“When I was asked to come up with an idea that celebrated basketball in Canada as well as Canada’s impact in NBA history, I knew which story I had to tell,” explained Kathleen S. Jayme, whose Born Identities charted the creation of the Raptors and Vancouver Grizzlies logos in 1995 and who had previously helmed another Grizzlies-themed doc in Finding Big Country about Vancouver’s OG franchise player. “I already had a great relationship with the NBA’s first creative director, Tom O’Grady, who reached out to me after my film, Finding Big Country, so when I got the email, I quickly got on Zoom call with him to pitch him this idea and he was so into it.”

“As we were putting the story together in the edit room, I kept thinking about how this origin story hadn’t been told before and how I didn’t even know many parts to the story.”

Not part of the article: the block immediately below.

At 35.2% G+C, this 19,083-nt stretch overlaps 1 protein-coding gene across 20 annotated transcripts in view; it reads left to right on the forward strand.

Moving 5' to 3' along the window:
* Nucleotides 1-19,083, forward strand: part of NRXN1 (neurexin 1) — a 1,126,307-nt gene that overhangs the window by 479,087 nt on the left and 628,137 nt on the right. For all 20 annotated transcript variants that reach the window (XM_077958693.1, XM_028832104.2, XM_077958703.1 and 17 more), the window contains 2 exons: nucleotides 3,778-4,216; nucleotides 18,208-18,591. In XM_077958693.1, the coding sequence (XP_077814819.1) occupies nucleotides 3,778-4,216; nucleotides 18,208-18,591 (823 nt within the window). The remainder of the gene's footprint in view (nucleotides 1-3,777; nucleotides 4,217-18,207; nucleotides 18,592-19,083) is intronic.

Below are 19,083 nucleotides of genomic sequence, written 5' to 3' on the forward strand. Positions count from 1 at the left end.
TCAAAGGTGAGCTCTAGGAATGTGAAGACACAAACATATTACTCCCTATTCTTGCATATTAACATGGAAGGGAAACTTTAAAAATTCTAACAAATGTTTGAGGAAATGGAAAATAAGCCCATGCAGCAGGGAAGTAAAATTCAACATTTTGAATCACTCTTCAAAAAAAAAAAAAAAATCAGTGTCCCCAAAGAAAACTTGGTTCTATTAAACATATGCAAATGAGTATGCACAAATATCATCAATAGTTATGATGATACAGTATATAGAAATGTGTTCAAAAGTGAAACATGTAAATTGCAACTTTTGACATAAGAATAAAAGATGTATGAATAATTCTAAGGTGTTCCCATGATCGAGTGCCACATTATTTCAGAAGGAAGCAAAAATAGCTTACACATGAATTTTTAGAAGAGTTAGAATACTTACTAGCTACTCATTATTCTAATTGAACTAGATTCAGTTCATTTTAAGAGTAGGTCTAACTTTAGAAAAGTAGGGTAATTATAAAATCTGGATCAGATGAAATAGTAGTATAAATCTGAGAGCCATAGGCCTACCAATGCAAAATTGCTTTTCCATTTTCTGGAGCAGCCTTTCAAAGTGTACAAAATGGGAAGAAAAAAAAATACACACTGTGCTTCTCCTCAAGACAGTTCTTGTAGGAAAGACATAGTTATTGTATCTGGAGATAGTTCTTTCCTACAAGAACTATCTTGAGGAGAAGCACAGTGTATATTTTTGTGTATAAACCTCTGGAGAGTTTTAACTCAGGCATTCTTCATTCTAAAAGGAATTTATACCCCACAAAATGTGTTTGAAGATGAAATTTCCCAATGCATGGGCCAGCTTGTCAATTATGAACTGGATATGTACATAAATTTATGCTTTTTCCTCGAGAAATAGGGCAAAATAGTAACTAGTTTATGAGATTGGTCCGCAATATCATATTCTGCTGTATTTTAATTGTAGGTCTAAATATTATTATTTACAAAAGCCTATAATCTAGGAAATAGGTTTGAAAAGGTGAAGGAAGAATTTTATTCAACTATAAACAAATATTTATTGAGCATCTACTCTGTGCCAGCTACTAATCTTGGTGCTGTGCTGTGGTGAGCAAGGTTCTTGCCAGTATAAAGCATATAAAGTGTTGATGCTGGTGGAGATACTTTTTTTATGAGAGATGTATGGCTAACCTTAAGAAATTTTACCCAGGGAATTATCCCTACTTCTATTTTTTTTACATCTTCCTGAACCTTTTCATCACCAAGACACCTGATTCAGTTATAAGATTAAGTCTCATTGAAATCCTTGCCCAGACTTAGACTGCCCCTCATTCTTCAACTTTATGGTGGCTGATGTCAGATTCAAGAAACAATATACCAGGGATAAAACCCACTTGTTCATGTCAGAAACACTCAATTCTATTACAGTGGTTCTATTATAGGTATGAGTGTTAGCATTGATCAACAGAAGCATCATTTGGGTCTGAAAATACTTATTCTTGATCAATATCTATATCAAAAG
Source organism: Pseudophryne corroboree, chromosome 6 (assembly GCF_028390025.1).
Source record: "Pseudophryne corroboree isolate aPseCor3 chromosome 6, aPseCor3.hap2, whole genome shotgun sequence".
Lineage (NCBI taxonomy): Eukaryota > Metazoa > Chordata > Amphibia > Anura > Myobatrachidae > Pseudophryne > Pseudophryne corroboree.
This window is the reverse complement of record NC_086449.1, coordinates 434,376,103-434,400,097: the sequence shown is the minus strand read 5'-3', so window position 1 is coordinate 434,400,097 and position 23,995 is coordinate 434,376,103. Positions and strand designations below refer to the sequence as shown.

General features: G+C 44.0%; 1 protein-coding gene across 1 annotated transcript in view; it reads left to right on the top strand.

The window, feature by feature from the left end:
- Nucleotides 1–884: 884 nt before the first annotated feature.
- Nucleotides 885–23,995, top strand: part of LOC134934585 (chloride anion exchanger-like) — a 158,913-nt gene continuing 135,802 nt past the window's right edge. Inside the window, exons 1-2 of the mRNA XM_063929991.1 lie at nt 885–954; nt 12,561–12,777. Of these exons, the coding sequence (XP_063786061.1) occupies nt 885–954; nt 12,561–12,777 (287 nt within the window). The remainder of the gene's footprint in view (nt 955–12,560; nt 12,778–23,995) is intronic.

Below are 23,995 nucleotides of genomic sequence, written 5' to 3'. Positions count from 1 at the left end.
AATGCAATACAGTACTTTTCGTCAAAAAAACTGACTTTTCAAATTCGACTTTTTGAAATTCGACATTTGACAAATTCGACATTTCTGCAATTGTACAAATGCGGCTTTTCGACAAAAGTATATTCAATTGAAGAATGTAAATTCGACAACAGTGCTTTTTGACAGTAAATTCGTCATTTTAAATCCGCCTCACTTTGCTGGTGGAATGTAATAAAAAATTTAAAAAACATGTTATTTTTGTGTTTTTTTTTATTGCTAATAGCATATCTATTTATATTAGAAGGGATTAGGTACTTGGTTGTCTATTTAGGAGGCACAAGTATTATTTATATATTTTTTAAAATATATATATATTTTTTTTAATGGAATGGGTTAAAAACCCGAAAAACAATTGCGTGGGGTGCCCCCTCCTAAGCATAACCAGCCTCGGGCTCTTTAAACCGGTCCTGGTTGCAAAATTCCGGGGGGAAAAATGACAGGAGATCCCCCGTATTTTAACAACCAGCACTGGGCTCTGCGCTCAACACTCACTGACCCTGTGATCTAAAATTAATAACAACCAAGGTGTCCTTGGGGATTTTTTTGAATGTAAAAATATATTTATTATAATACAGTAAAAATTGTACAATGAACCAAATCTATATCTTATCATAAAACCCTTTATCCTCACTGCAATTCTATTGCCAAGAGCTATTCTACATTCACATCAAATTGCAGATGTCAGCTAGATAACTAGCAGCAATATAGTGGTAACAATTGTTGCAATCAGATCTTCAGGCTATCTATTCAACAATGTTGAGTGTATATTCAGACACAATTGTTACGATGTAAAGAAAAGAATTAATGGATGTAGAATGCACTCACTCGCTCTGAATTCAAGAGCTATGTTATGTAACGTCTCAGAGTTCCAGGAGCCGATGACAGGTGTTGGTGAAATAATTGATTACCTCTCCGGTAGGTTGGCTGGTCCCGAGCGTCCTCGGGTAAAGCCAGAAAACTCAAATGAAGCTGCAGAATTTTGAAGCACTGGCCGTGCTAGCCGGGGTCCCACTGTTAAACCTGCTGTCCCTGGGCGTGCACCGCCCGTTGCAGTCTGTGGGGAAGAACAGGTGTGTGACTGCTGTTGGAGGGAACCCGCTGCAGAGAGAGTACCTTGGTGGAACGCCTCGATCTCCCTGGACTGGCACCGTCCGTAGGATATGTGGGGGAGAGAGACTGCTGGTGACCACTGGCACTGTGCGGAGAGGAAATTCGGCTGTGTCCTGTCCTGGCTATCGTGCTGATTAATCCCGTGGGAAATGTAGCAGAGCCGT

There were only two conditions for the filmmakers: each short had to feature a runtime of seven minutes and 50 seconds or less (for the 75th anniversary, naturally), and had to feature footage from the NBA archives.

Thyrone Tommy—who also had his feature debut Learn to Swim premiere at TIFF 2021—combed through years of pre-draft footage to create Draft Day, an intimate behind-the-scenes look at what Canadian NBAers like Steve Nash and Jamal Murray were feeling going into the big night. “What is a player going though in the hours that lead up to what will become one the most pivotal moments in their life. I’ve always wanted to capture that and tell a story that revolved around that idea,” he told Complex. “The NBA was super supportive and gave us access to countless hours of archival footage, which was as exciting as it was overwhelming.”

“Making this film and being able to use footage from the extensive NBA archives gave us a lot of opportunity to really probe the depths of our story,” said Shawn Gerrard, who used that footage as the backdrop for Inheritance, which tells the story of a father and son bonding over a shared love of the Raptors (and shared disappointment over Vince Carter’s missed 2001 game winner), before highlighting famous father/son NBA connections. “We expected working with the NBA to be an incredible experience, but the archive team exceeded all our expectations with their helpfulness and thoroughness.”